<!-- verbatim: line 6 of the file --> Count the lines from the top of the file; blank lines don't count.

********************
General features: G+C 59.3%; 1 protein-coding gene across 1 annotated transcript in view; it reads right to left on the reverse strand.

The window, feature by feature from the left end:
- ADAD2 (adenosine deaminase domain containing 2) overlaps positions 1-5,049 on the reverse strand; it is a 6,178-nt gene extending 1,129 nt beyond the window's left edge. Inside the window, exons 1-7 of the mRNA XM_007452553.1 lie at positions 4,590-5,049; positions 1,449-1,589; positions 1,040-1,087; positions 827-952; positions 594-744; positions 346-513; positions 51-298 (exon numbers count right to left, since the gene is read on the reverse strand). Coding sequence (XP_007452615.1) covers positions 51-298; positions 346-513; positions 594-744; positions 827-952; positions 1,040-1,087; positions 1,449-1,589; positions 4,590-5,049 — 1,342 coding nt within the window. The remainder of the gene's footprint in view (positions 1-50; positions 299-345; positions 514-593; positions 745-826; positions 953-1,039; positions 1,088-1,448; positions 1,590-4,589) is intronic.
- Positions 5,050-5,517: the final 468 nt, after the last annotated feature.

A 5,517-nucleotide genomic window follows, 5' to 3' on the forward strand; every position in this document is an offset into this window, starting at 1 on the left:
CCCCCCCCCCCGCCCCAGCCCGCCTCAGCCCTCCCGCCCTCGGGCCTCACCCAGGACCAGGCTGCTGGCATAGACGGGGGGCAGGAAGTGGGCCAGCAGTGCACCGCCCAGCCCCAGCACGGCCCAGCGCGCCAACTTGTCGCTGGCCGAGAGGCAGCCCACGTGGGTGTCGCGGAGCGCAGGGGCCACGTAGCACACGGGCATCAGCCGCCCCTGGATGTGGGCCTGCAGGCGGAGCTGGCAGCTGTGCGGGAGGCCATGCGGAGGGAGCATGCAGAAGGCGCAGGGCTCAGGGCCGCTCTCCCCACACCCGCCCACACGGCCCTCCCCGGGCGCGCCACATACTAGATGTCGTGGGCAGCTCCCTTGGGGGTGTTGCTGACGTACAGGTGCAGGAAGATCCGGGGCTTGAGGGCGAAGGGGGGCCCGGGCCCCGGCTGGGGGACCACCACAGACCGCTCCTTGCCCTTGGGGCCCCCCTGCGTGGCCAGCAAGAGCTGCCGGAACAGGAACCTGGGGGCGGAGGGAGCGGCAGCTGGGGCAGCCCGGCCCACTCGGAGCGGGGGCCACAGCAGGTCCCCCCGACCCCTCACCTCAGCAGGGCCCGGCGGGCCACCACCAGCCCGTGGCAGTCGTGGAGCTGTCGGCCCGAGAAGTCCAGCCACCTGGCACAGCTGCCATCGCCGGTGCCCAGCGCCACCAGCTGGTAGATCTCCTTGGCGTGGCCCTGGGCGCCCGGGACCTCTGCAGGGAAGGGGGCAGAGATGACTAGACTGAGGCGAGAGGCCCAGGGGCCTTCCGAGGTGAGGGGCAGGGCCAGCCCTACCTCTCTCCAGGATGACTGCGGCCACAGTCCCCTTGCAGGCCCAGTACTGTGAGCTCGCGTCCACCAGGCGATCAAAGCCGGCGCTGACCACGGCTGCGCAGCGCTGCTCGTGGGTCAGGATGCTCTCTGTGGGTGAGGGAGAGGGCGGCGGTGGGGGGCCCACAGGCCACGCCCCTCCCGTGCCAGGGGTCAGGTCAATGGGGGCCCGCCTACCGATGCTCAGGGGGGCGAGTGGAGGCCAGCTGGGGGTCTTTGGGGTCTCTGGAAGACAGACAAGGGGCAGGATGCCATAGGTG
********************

CCCCCCCCCCCGCCCCAGCCCGCCTCAGCCCTCCCGCCCTCGGGCCTCACCCAGGACCAGGCTGCTGGCATAGACGGGGGGCAGGAAGTGGGCCAGCAGTGCACCGCCCAGCCCCAGCACGGCCCAGCGCGCCAACTTGTCGCTGGCCGAGAGGCAGCCCACGTGGGTGTCGCGGAGCGCAGGGGCCACGTAGCACACGGGCATCAGCCGCCCCTGGATGTGGGCCTGCAGGCGGAGCTGGCAGCTGTGCGGGAGGCCATGCGGAGGGAGCATGCAGAAGGCGCAGGGCTCAGGGCCGCTCTCCCCACACCCGCCCACACGGCCCTCCCCGGGCGCGCCACATACTAGATGTCGTGGGCAGCTCCCTTGGGGGTGTTGCTGACGTACAGGTGCAGGAAGATCCGGGGCTTGAGGGCGAAGGGGGGCCCGGGCCCCGGCTGGGGGACCACCACAGACCGCTCCTTGCCCTTGGGGCCCCCCTGCGTGGCCAGCAAGAGCTGCCGGAACAGGAACCTGGGGGCGGAGGGAGCGGCAGCTGGGGCAGCCCGGCCCACTCGGAGCGGGGGCCACAGCAGGTCCCCCCGACCCCTCACCTCAGCAGGGCCCGGCGGGCCACCACCAGCCCGTGGCAGTCGTGGAGCTGTCGGCCCGAGAAGTCCAGCCACCTGGCACAGCTGCCATCGCCGGTGCCCAGCGCCACCAGCTGGTAGATCTCCTTGGCGTGGCCCTGGGCGCCCGGGACCTCTGCAGGGAAGGGGGCAGAGATGACTAGACTGAGGCGAGAGGCCCAGGGGCCTTCCGAGGTGAGGGGCAGGGCCAGCCCTACCTCTCTCCAGGATGACTGCGGCCACAGTCCCCTTGCAGGCCCAGTACTGTGAGCTCGCGTCCACCAGGCGATCAAAGCCGGCGCTGACCACGGCTGCGCAGCGCTGCTCGTGGGTCAGGATGCTCTCTGTGGGTGAGGGAGAGGGCGGCGGTGGGGGGCCCACAGGCCACGCCCCTCCCGTGCCAGGGGTCAGGTCAATGGGGGCCCGCCTACCGATGCTCAGGGGGGCGAGTGGAGGCCAGCTGGGGGTCTTTGGGGTCTCTGGAAGACAGACAAGGGGCAGGATGCCATAGGTG